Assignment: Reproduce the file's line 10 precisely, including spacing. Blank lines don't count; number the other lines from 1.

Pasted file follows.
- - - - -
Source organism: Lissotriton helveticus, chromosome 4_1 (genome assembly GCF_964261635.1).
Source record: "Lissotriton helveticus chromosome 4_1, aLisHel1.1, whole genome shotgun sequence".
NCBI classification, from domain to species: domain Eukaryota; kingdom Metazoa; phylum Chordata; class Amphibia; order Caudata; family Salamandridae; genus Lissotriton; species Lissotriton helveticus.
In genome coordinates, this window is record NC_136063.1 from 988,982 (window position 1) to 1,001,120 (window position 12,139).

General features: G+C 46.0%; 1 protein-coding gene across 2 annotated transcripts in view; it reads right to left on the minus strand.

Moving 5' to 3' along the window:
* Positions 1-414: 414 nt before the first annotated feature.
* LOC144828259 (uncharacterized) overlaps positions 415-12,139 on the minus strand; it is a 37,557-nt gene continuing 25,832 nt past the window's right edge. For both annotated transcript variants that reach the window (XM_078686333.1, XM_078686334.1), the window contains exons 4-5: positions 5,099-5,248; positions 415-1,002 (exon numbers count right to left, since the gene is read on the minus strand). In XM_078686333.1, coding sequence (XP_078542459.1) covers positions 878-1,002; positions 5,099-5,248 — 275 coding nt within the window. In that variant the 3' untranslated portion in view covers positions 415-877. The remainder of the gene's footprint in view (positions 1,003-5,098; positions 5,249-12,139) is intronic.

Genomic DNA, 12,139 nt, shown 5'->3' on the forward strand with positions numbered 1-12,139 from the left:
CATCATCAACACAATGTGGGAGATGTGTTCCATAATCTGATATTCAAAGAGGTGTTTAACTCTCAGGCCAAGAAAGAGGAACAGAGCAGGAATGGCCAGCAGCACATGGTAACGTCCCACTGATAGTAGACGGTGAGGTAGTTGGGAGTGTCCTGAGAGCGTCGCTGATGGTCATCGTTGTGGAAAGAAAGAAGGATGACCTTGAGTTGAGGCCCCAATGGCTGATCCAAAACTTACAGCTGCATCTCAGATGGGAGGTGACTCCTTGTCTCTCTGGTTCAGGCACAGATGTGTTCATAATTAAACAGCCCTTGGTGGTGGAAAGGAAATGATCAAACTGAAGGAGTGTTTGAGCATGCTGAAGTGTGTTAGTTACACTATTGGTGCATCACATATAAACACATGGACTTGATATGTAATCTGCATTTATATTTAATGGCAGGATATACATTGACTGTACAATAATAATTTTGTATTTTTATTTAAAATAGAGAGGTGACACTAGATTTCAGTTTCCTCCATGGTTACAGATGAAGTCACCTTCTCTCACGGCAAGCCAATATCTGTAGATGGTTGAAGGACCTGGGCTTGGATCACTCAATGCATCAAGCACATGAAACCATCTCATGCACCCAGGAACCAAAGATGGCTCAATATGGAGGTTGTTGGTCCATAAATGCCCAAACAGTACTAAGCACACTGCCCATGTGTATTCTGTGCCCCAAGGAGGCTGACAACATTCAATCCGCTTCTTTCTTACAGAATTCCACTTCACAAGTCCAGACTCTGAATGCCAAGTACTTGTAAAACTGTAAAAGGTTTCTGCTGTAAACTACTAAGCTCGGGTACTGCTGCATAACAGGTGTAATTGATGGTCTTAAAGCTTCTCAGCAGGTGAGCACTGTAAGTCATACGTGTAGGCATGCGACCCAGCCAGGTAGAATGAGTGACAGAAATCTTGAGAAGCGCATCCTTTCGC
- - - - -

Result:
CATCATCAACACAATGTGGGAGATGTGTTCCATAATCTGATATTCAAAGAGGTGTTTAACTCTCAGGCCAAGAAAGAGGAACAGAGCAGGAATGGCCAGCAGCACATGGTAACGTCCCACTGATAGTAGACGGTGAGGTAGTTGGGAGTGTCCTGAGAGCGTCGCTGATGGTCATCGTTGTGGAAAGAAAGAAGGATGACCTTGAGTTGAGGCCCCAATGGCTGATCCAAAACTTACAGCTGCATCTCAGATGGGAGGTGACTCCTTGTCTCTCTGGTTCAGGCACAGATGTGTTCATAATTAAACAGCCCTTGGTGGTGGAAAGGAAATGATCAAACTGAAGGAGTGTTTGAGCATGCTGAAGTGTGTTAGTTACACTATTGGTGCATCACATATAAACACATGGACTTGATATGTAATCTGCATTTATATTTAATGGCAGGATATACATTGACTGTACAATAATAATTTTGTATTTTTATTTAAAATAGAGAGGTGACACTAGATTTCAGTTTCCTCCATGGTTACAGATGAAGTCACCTTCTCTCACGGCAAGCCAATATCTGTAGATGGTTGAAGGACCTGGGCTTGGATCACTCAATGCATCAAGCACATGAAACCATCTCATGCACCCAGGAACCAAAGATGGCTCAATATGGAGGTTGTTGGTCCATAAATGCCCAAACAGTACTAAGCACACTGCCCATGTGTATTCTGTGCCCCAAGGAGGCTGACAACATTCAATCCGCTTCTTTCTTACAGAATTCCACTTCACAAGTCCAGACTCTGAATGCCAAGTACTTGTAAAACTGTAAAAGGTTTCTGCTGTAAACTACTAAGCTCGGGTACTGCTGCATAACAGGTGTAATTGATGGTCTTAAAGCTTCTCAGCAGGTGAGCACTGTAAGTCATACGTGTAGGCATGCGACCCAGCCAGGTAGAATGAGTGACAGAAATCTTGAGAAGCGCATCCTTTCGC